The top 1% are now spending significantly less.
Material objects have long been a way for the rich to show their status, but luxury goods are now mass produced and more accessible, blurring the lines between your middle-class consumer and America’s elite.
While yes, nice cars and oversized homes are still ways to let everyone know how deep your pockets really are, the expensive purse and shiny watch just won’t cut it anymore.
There has been a shift from conspicuous consumption to inconspicuous consumption, or spending on “services, education, and human capital investments over purely material goods.”
While middle-income groups continue to spend the same amount of money on material goods, the top 1% are now spending significantly less.
Forbes released its list of the Highest Paid Athletes of 2017 and there’s some serious $$ going around. $3.11 billion among the 100 athletes, to be exact.
Leading the pack is Cristiano Ronaldo, who made $93 million between his Real Madrid salary and endorsement deals. This is his second year on top, a spot that was previously reserved for Tiger Woods (now #17) and Floyd Mayweather (not ranked this year, although a Mayweather-McGregor fight could change that in 2018).
Where is the rest of the athletic wealth distributed? 32 are in the NBA, 63 are American, and the average age is 31.
Forbes bases their list on salaries and bonuses from June 1, 2016 to June 1, 2017 plus endorsement income.
Southern Oregon University gets scammed out of $1.9 million
We’ve all forgotten to pay a bill at some point in our lives, but have you ever paid the wrong person?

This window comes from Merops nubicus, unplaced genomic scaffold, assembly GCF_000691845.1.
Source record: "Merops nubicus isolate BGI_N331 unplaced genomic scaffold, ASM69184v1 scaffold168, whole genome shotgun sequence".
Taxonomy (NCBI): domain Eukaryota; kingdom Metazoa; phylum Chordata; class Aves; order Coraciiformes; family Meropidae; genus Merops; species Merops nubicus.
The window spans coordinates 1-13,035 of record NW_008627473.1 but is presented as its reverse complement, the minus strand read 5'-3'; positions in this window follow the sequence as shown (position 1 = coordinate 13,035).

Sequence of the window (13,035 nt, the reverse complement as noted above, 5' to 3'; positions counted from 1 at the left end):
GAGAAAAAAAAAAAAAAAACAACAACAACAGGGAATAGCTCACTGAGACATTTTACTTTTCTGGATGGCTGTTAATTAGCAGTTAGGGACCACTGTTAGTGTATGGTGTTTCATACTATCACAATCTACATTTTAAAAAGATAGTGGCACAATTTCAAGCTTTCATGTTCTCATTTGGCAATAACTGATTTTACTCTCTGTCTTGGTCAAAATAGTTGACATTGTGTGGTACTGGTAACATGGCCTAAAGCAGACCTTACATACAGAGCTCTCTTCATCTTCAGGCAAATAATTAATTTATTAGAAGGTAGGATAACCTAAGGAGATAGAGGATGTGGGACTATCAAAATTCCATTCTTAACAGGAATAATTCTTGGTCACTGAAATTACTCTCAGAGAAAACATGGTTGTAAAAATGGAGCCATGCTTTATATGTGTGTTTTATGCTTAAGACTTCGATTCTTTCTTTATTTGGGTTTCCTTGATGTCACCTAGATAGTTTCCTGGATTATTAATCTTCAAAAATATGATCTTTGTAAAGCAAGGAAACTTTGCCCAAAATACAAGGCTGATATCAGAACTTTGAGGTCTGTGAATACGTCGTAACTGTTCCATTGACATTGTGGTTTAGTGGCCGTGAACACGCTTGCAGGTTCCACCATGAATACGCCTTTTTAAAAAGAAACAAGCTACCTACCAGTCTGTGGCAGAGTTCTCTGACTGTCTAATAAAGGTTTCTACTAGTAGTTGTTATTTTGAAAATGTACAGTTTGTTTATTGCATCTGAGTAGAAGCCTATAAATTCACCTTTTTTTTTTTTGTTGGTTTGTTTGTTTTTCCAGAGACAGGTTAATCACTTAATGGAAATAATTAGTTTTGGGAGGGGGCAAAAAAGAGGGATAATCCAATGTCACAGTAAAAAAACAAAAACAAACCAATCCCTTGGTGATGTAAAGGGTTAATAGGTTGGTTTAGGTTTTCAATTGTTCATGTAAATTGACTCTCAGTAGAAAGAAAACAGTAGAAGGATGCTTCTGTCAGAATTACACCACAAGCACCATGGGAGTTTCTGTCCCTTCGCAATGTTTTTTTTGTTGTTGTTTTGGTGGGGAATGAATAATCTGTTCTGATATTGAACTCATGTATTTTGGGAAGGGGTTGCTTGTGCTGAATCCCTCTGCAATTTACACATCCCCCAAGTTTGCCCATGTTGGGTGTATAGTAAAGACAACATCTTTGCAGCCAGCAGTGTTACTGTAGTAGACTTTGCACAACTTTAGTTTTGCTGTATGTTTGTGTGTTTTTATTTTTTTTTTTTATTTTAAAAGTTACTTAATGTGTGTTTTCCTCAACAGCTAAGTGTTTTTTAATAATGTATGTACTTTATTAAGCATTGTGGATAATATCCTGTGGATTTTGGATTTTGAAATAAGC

Southern Oregon University wire transferred $1.9 million to the construction company that was building its new recreation center. Only the company never received the money.
It was sent to a fraudster who tricked the university using social engineering and e-mail spoofing. The FBI is investigating the sitch, but it’s actually not an unusual case.
Business Email Compromise scams or BECs accounted for 22,000 of the crimes the FBI investigated during 2013 and 2016. The total losses seen were just under $1.6 billion and the scams are getting more expensive — up 2,370% from January 2015 to December 2016.
Rapper Azealia Banks gets sued for $130,000 in unpaid credit card debt.
Papers were filed by City National Bank in Manhattan Supreme Court against the rapper who took out three lines of credit since 2012 for $78,827, $50,228 and $7,981.
We firmly believe that if you can’t control the money you have now, making more of it won’t help. So racking up $130K in debt over four years despite career success isn’t so shocking. What is surprising though, is Former VP Joe Biden’s niece who used someone else’s credit card to spend $110,000 at C.O. Bigelow Apothecary in less than two months.
Caroline Biden, 29, had permission to use the victim’s credit card to make a $672 purchase but decided to open a line of credit at the store as well.
Are health insurance problems giving crowdfunding life?
Dan Saper, CEO of YouCaring, told Bloomberg, “Whether it’s Obamacare or Trumpcare, the weight of health-care costs on consumers will only increase.” At GoFundMe, medical is one of the largest fundraising categories.
In a NerdWallet study, GoFundMe indicated that of the $2 billion raised in the period analyzed, $930 million of it was from medical campaigns.
Helping people raise money is not a bad business to be in. GoFundMe takes 5% of each donation (however 2.9% of each donation plus an extra 30 cents goes towards payment processing and transaction fees).
For past weeks’ financial gossip, click here.
[All gifs by Giphy]